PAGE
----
I had never heard of the book Small Island or author Andrea Levy until PBS scheduled the film as the last presentation for Masterpiece Classic this season. The story follows two couples, one from London, England and the other from Jamaica, whose lives intersect at crucial moments. Against the backdrop of World War II and post war England, we learn about the dreams and ambitions of Queenie, Bernard, Hortense, and Gilbert.
The story is about the reaction of the British to the 492 men from the British Colonies who bought passage on the Empire Windrush in 1948 and emigrated to England. Prior to that event, 6,000 West Indian men had volunteered for the RAF during World War II. After the war, they wanted a better life and sought it in the motherland.
As the story unfolded I was struck by the Jamaican islander’s view of their mother country. Their attitude towards England was loving, deferential, and loyal. While the Jamaicans learned everything they could about English customs and history, the British knew or cared very little about the people they had exploited. Reality sunk in for the young Jamaican men who had signed up to fight alongside the British in WWII. They dreamed of fighting as pilots, but were assigned menial jobs, some not even at the front. Worse, they encountered racism designed to squash their pride and put them in their place.
David Oyelowo plays Gilbert Joseph, a wonderfully optimistic and cheerful man, who aims to find a better life in the motherland. His dream was to become a lawyer, but in reality he became a postman for the Royal Mail. His scene on the park bench after being humiliated by other postal workers broke my heart. I think I fell a little in love with Mr. Oyelowo then.
Hortense (Naomi Harris) dreams of becoming a school teacher in London. An orphan, she pursues her teaching degree in a Jamaican school and learns how to conduct herself properly. Her ambition prompts her to betray a friend and finagle her way into a marriage of convenience with Gilbert, whose passage on the Empire Windrush she finances. Their deal is that he will send for her as soon as he finds a nice place for them to live in London.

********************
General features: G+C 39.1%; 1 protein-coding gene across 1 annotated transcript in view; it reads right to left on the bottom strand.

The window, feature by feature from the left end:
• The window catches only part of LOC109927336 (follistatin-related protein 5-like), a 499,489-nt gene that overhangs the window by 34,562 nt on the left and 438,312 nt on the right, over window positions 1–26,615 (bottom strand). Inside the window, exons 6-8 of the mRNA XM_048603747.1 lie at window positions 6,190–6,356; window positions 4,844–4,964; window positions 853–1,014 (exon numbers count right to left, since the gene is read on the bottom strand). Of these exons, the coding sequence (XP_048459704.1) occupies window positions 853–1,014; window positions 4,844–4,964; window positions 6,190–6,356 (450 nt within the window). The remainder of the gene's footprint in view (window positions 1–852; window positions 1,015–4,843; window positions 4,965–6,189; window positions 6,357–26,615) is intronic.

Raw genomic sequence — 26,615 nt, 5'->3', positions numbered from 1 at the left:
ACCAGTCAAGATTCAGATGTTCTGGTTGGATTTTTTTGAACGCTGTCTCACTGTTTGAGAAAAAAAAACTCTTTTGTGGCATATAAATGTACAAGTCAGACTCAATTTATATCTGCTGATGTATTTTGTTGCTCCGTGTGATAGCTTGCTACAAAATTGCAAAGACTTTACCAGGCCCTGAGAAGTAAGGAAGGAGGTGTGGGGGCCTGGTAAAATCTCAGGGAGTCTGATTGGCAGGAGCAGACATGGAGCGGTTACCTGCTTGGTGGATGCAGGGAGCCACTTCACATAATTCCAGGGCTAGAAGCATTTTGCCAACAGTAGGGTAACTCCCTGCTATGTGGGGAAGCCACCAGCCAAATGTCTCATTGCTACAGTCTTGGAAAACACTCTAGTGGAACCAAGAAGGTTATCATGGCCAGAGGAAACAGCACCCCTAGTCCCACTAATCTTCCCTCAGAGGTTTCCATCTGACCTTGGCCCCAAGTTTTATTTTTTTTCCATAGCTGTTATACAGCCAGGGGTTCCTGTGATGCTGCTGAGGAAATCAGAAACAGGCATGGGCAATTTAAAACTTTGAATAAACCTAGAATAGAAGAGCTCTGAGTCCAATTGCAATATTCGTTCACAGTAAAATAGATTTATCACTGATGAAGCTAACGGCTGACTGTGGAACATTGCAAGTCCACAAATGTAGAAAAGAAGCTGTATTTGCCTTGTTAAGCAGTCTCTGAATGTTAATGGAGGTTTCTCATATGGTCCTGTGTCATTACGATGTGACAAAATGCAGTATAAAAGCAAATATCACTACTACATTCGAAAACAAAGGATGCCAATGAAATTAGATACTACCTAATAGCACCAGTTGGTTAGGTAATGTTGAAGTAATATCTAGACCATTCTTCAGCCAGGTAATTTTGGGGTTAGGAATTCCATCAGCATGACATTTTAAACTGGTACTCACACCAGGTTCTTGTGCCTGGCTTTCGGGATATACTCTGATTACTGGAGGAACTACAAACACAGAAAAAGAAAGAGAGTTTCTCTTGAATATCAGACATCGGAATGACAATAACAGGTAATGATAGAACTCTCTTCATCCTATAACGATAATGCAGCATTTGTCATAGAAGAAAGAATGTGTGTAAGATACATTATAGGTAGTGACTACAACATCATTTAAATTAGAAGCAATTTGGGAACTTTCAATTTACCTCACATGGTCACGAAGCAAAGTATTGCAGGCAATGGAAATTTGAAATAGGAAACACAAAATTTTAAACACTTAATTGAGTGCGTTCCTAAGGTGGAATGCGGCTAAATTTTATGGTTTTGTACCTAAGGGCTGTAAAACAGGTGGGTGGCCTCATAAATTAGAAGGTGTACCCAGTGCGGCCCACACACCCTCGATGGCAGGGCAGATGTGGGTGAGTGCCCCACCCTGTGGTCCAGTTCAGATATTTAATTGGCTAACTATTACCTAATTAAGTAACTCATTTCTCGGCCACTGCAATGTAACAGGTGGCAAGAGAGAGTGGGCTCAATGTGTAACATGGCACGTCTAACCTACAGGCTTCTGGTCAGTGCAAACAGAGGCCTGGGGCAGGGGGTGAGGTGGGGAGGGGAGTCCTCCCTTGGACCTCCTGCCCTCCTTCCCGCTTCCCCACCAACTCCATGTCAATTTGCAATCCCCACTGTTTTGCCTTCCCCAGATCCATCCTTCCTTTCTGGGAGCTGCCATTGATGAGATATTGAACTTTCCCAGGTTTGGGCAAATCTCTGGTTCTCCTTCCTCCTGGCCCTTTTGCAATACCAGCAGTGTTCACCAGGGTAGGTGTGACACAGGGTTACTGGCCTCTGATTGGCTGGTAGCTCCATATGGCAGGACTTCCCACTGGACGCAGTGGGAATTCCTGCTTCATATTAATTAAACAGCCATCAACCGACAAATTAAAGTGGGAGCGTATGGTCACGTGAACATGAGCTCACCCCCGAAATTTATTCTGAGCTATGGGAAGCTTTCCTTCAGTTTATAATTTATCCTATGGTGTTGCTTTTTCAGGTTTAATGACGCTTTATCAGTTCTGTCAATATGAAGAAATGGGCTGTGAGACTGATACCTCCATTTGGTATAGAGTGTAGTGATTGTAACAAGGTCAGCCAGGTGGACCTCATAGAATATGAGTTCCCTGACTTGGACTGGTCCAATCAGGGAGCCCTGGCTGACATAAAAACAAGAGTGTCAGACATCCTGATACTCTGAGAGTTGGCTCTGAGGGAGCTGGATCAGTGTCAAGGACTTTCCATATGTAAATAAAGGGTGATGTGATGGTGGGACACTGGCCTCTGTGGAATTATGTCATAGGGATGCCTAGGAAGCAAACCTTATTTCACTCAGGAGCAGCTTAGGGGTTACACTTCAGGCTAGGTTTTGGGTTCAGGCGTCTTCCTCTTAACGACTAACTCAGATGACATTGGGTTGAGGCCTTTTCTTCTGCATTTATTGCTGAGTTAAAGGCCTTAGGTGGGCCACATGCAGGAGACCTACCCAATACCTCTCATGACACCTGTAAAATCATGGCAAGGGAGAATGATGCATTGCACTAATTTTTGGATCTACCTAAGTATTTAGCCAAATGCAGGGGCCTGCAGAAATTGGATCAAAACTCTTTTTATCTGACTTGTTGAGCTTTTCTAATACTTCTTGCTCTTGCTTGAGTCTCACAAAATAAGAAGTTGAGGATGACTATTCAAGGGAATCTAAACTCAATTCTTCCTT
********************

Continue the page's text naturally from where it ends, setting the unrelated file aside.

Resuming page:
Queenie (Ruth Wilson)dreams of a more exciting life than on the pig farm that her parents own. We first meet her with her aunt in London, practicing elocution lessons – “the rain in Spain stays mainly in the plain”. Queenie’s dreams are squashed when she makes a compromise after her aunt’s death and marries the dull colorless young man who has fallen in love with her. Her existence becomes lackluster and uneventful, and she chafes under her boring routine. Benedict Cumberbatch plays Bernard in the unsympathetic part of Queenie’s husband. Sadly, Bernard has already realized his dream, which was to marry Queenie, who does not love him. He must confront his disillusionment and resistance to change if he is to hold on to his marriage to Queenie.
Then the war begins and suddenly life changes for Queenie, whose path crosses with Gilbert and Hortense, and a mysterious man named Michael, who (coincidentally) Hortense has loved all her life. Rather than spoil the plot, I encourage you to read a lovely synopsis at this PBS link along with an interview with the author, which I recommend highly.
These days we do not often encounter black ladies of the old school. Do you remember them? Their postures were ramrod straight. Their neat clothes did not allow for a single crease. Their hats were proper and decorous, and their purses were held just so in their gloved hands. Their language was grammatically correct, old-fashioned and Victorian, as if they had been taught from a 19th-century grammar book. I volunteered with such a lady, Miss Edna, who had been a school teacher since the 1930′s and who volunteered as a tutor well into her 90′s. Hortense reminded me of Miss Edna. I thought that Naomi Harris captured every aspect of Miss Edna, including her unassailable dignity.
To my mind, Queenie, is the tragic character of this tale. As Andrea Levy said “She is a warmhearted person, a kind person, an open person.” Yet she is not perfect. None of the characters are. The author explains, “With all my characters, I never want them to be perfect, they have faults, just like us all.” Despite her imperfections, Queenie is the heroine who, when faced with a King Solomon decision, does not flinch from choosing the right course.
The acting is superb. There were scenes that caused me to hold my breath, they were that good, and there were times when I literally ached for the characters. When I cried, it was from sympathy, not from a contrived plot. Like real life, this drama is sprinkled with humor, which cuts the tension. At the end of the film, I wanted to see more. Rarely does this happen. PBS will air the first part of Small Island tonight, April 18th at 9 p.m., and the second part on April 25th. I highly recommend that you see it.
If you have missed the first part, you can watch it online at this link starting April 19th through the 25th.